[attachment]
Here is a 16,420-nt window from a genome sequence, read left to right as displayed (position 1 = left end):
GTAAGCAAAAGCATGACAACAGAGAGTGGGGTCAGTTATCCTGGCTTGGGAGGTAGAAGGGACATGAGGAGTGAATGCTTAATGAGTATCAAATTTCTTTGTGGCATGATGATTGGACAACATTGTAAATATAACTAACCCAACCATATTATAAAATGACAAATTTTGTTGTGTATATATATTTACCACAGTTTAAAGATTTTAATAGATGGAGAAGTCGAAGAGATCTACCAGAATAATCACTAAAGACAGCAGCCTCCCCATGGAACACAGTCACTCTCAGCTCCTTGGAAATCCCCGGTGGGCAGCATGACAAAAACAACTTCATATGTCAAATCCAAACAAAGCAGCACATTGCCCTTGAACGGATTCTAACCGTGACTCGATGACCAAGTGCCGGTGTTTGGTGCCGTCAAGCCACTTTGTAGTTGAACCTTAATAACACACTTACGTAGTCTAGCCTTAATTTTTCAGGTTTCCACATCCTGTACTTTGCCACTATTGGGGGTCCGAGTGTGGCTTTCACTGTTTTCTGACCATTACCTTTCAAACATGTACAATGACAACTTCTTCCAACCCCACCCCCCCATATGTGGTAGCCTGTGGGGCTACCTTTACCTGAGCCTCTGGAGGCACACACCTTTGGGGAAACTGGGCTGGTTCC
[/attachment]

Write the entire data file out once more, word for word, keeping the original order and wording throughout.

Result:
Here is a 16,420-nt window from a genome sequence, read left to right as displayed (position 1 = left end):
GTAAGCAAAAGCATGACAACAGAGAGTGGGGTCAGTTATCCTGGCTTGGGAGGTAGAAGGGACATGAGGAGTGAATGCTTAATGAGTATCAAATTTCTTTGTGGCATGATGATTGGACAACATTGTAAATATAACTAACCCAACCATATTATAAAATGACAAATTTTGTTGTGTATATATATTTACCACAGTTTAAAGATTTTAATAGATGGAGAAGTCGAAGAGATCTACCAGAATAATCACTAAAGACAGCAGCCTCCCCATGGAACACAGTCACTCTCAGCTCCTTGGAAATCCCCGGTGGGCAGCATGACAAAAACAACTTCATATGTCAAATCCAAACAAAGCAGCACATTGCCCTTGAACGGATTCTAACCGTGACTCGATGACCAAGTGCCGGTGTTTGGTGCCGTCAAGCCACTTTGTAGTTGAACCTTAATAACACACTTACGTAGTCTAGCCTTAATTTTTCAGGTTTCCACATCCTGTACTTTGCCACTATTGGGGGTCCGAGTGTGGCTTTCACTGTTTTCTGACCATTACCTTTCAAACATGTACAATGACAACTTCTTCCAACCCCACCCCCCCATATGTGGTAGCCTGTGGGGCTACCTTTACCTGAGCCTCTGGAGGCACACACCTTTGGGGAAACTGGGCTGGTTCC